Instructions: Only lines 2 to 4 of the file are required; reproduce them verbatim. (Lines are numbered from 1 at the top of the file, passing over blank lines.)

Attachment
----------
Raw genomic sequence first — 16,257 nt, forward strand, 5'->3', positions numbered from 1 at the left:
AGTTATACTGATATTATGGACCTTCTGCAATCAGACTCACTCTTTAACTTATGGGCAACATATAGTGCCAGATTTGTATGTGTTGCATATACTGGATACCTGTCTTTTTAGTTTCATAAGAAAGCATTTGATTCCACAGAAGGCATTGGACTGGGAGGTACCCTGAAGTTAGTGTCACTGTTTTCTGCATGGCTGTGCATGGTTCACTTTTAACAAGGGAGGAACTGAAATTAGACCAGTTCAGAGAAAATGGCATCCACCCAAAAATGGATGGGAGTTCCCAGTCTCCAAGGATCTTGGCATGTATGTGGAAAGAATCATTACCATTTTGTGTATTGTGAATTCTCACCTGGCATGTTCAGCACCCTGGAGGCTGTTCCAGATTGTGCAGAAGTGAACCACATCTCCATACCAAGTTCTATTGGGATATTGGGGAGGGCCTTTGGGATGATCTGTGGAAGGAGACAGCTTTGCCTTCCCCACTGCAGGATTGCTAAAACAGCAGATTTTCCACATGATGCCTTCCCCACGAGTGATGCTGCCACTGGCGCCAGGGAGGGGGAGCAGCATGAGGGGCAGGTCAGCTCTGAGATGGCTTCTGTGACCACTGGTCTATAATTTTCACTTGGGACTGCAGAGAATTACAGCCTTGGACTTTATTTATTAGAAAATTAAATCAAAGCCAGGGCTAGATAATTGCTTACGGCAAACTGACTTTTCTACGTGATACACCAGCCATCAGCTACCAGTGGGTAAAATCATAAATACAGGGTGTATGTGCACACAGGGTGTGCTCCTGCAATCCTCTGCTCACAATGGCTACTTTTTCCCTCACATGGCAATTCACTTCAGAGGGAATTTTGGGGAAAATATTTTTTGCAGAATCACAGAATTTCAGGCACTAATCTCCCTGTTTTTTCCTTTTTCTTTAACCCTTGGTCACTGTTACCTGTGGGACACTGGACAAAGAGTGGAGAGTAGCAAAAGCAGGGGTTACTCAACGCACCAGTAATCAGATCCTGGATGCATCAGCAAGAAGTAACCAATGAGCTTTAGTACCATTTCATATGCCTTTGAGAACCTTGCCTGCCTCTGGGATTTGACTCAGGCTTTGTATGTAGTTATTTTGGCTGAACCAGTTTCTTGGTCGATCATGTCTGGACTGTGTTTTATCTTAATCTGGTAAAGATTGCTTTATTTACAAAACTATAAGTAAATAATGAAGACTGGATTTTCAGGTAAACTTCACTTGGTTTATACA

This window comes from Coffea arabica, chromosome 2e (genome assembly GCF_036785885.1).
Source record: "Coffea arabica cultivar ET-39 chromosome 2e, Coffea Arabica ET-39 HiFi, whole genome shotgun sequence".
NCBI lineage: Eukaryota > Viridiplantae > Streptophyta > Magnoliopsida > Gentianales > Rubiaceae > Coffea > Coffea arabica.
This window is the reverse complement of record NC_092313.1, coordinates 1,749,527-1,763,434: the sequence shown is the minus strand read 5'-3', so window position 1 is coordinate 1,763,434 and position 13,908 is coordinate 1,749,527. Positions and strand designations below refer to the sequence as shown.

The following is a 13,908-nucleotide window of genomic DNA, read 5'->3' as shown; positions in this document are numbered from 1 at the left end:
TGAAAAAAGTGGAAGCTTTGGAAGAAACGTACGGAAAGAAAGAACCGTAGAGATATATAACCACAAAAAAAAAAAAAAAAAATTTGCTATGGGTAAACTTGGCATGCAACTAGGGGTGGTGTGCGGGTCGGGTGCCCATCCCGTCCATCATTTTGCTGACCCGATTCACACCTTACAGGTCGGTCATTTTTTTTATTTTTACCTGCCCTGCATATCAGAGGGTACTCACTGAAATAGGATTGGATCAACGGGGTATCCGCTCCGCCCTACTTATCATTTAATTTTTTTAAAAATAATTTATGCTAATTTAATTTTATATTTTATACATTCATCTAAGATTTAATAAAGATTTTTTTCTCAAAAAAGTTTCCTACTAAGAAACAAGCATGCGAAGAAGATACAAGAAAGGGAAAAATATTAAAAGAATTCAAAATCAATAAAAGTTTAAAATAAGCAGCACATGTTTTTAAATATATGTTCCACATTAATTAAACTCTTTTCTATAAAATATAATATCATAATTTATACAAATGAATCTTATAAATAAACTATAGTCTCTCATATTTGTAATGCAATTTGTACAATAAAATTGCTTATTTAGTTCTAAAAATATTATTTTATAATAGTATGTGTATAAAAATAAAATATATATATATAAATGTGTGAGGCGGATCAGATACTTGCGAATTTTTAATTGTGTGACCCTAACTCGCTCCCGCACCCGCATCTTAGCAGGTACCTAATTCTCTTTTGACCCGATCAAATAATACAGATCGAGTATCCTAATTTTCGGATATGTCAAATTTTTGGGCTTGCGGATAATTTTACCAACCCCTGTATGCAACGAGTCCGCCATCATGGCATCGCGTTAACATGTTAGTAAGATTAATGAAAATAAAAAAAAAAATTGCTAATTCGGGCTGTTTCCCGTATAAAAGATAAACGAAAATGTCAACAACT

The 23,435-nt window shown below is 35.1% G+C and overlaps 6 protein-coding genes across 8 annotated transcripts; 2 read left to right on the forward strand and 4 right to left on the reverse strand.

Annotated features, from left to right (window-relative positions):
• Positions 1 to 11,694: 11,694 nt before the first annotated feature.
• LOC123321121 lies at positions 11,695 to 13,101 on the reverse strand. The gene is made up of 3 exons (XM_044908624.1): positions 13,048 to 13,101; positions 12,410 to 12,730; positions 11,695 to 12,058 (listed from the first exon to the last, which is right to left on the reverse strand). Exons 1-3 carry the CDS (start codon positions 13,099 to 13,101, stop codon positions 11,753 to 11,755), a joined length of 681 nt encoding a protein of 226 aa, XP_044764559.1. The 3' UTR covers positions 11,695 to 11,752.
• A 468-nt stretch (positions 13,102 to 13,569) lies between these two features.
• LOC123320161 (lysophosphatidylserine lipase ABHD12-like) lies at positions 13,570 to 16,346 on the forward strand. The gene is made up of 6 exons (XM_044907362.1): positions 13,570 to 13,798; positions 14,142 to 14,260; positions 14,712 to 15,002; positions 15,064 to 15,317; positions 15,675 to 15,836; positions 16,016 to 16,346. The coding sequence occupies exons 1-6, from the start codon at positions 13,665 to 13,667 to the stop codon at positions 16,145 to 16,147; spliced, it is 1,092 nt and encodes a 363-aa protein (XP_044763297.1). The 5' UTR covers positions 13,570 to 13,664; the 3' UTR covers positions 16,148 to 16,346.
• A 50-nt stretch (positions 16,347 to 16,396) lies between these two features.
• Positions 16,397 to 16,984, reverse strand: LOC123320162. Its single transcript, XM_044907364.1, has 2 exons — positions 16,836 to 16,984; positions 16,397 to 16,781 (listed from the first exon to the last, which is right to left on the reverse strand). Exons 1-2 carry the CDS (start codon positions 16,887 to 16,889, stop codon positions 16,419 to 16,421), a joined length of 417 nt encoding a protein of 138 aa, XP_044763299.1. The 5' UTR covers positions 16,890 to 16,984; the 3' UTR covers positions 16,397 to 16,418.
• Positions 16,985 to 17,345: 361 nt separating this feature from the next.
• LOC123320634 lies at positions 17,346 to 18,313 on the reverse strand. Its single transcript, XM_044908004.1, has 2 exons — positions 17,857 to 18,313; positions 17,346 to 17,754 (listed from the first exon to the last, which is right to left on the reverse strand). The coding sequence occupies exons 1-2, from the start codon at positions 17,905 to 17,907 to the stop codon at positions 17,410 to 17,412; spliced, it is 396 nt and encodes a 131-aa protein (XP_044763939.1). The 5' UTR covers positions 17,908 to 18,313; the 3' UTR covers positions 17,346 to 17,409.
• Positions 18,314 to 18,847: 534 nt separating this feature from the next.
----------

AGTTATACTGATATTATGGACCTTCTGCAATCAGACTCACTCTTTAACTTATGGGCAACATATAGTGCCAGATTTGTATGTGTTGCATATACTGGATACCTGTCTTTTTAGTTTCATAAGAAAGCATTTGATTCCACAGAAGGCATTGGACTGGGAGGTACCCTGAAGTTAGTGTCACTGTTTTCTGCATGGCTGTGCATGGTTCACTTTTAACAAGGGAGGAACTGAAATTAGACCAGTTCAGAGAAAATGGCATCCACCCAAAAATGGATGGGAGTTCCCAGTCTCCAAGGATCTTGGCATGTATGTGGAAAGAATCATTACCATTTTGTGTATTGTGAATTCTCACCTGGCATGTTCAGCACCCTGGAGGCTGTTCCAGATTGTGCAGAAGTGAACCACATCTCCATACCAAGTTCTATTGGGATATTGGGGAGGGCCTTTGGGATGATCTGTGGAAGGAGACAGCTTTGCCTTCCCCACTGCAGGATTGCTAAAACAGCAGATTTTCCACATGATGCCTTCCCCACGAGTGATGCTGCCACTGGCGCCAGGGAGGGGGAGCAGCATGAGGGGCAGGTCAGCTCTGAGATGGCTTCTGTGACCACTGGTCTATAATTTTCACTTGGGACTGCAGAGAATTACAGCCTTGGACTTTATTTATTAGAAAATTAAATCAAAGCCAGGGCTAGATAATTGCTTACGGCAAACTGACTTTTCTACGTGATACACCAGCCATCAGCTACCAGTGGGTAAAATCATAAATACAGGGTGTATGTGCACACAGGGTGTGCTCCTGCAATCCTCTGCTCACAATGGCTACTTTTTCCCTCACATGGCAATTCACTTCAGAGGGAATTTTGGGGAAAATATTTTTTGCAGAATCACAGAATTTCAGGCACTAATCTCCCTGTTTTTTCCTTTTTCTTTAACCCTTGGTCACTGTTACCTGTGGGACACTGGACAAAGAGTGGAGAGTAGCAAAAGCAGGGGTTACTCAACGCACCAGTAATCAGATCCTGGATGCATCAGCAAGAAGTAACCAATGAGCTTTAGTACCATTTCATATGCCTTTGAGAACCTTGCCTGCCTCTGGGATTTGACTCAGGCTTTGTATGTAGTTATTTTGGCTGAACCAGTTTCTTGGTCGATCATGTCTGGACTGTGTTTTATCTTAATCTGGTAAAGATTGCTTTATTTACAAAACTATAAGTAAATAATGAAGACTGGATTTTCAGGTAAACTTCACTTGGTTTATACA

This window comes from Coffea arabica, chromosome 2e (genome assembly GCF_036785885.1).
Source record: "Coffea arabica cultivar ET-39 chromosome 2e, Coffea Arabica ET-39 HiFi, whole genome shotgun sequence".